Plants will become crucial sources of vitamin B – we need to protect them

Plants could have an increasingly important nutritional role to play as we consume fewer and fewer animal-sourced B ­vitamins. Scientists from the Royal Botanic Gardens­, Kew, and Imperial College London found more than 1,000 edible plants that could be potential sources of vitamin B, addressing ­ deficiencies in millions of people.

Various forms of vitamin B are essential because we can’t make them ourselves and they help release energy from food and maintain a healthy nervous system.

While they’re essential to our ­wellbeing, they are commonly ­deficient in both developed and ­developing countries.

The plant species the researchers have identified could be a vital means of getting five different B vitamins: B1, B2, B3, B5 and B9.

PhD researcher Aoife Cantwell-Jones, from the Department of Life Sciences at Imperial College London, said: “We need to pay more attention to the incredible diversity of edible plants to better understand how they can contribute to human nutrition and what we need to do to preserve them for future generations. Our study now represents an important step in that direction.”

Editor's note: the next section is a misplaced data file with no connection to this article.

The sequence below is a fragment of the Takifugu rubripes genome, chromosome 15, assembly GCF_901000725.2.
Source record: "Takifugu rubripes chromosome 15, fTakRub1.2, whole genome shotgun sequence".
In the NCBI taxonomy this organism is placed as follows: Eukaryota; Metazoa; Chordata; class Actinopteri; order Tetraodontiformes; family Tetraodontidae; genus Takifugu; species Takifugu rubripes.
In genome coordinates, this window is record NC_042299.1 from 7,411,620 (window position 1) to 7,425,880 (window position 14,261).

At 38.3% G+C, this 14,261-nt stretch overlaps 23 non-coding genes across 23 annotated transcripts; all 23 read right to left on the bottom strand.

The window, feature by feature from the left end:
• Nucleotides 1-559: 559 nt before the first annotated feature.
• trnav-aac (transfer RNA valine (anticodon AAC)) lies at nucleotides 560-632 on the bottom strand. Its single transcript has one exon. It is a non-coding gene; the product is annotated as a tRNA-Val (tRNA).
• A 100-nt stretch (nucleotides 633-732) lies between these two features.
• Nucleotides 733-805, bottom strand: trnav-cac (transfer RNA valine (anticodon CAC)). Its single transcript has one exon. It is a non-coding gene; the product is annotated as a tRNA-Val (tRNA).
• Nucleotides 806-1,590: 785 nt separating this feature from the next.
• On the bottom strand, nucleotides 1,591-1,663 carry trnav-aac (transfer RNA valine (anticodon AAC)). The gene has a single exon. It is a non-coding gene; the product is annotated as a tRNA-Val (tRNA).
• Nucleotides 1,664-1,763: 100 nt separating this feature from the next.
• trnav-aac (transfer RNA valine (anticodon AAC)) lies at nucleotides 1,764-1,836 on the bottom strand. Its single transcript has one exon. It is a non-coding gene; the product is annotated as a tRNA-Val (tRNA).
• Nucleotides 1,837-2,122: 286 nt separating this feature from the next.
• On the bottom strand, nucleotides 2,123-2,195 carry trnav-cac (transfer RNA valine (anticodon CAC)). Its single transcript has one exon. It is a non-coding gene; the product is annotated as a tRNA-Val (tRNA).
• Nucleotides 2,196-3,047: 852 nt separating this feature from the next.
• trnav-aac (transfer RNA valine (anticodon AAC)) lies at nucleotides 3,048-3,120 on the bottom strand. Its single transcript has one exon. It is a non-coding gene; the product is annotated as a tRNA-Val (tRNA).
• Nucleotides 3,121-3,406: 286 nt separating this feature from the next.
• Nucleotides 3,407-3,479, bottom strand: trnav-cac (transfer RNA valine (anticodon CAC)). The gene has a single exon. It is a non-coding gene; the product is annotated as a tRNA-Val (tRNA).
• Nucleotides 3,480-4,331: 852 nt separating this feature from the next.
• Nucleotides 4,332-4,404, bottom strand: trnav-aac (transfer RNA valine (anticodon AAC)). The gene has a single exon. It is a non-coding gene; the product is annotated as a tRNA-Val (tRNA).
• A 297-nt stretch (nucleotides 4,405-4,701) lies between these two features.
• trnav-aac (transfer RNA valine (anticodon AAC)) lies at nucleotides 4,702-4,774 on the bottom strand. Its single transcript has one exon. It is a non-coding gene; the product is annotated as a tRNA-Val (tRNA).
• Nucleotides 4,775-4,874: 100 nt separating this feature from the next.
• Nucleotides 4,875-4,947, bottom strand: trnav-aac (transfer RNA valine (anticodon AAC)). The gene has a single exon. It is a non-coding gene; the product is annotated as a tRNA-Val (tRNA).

Many of these plants are ­nutritionally rich and, crucially, they are found in hotspots of malnutrition such as South-East Asia and ­sub-Saharan Africa.

Dr Samuel Pironon, researcher in Kew’s Ecosystem Stewardship Team and co-author of the report into the research, said: “More than two billion people suffer from malnutrition ­worldwide so improving long-term access to a diversity of wild and ­cultivated plant sources of micronutrients is key to human subsistence”.

We in the West get most of our vitamin B from meat, liver, kidneys, poultry and seafood, as well as dairy products, eggs, legumes and some fresh fruits.

B vitamins might also be ­supplemented in our fortified foods, including breakfast cereals and ­nutritional yeast.

Some examples of the vitamin-packed plants include many grass species native to the savannas of West Africa. They could represent a major food source for the future, given that they are also ­fast-growing and highly resistant to hot and dry climates.

Several oat species found across Europe and the UK could represent important sources of thiamine (B1), while the Ethiopian oat is a traditional and underutilised food.

In order to make use of these species, we need to protect them.

Aoife added: “We should first ­guarantee they remain available in the wild in the long term, and we know how to make the best use of them.

“Both source species and traditional knowledge surrounding them should thus be prioritised for conservation.”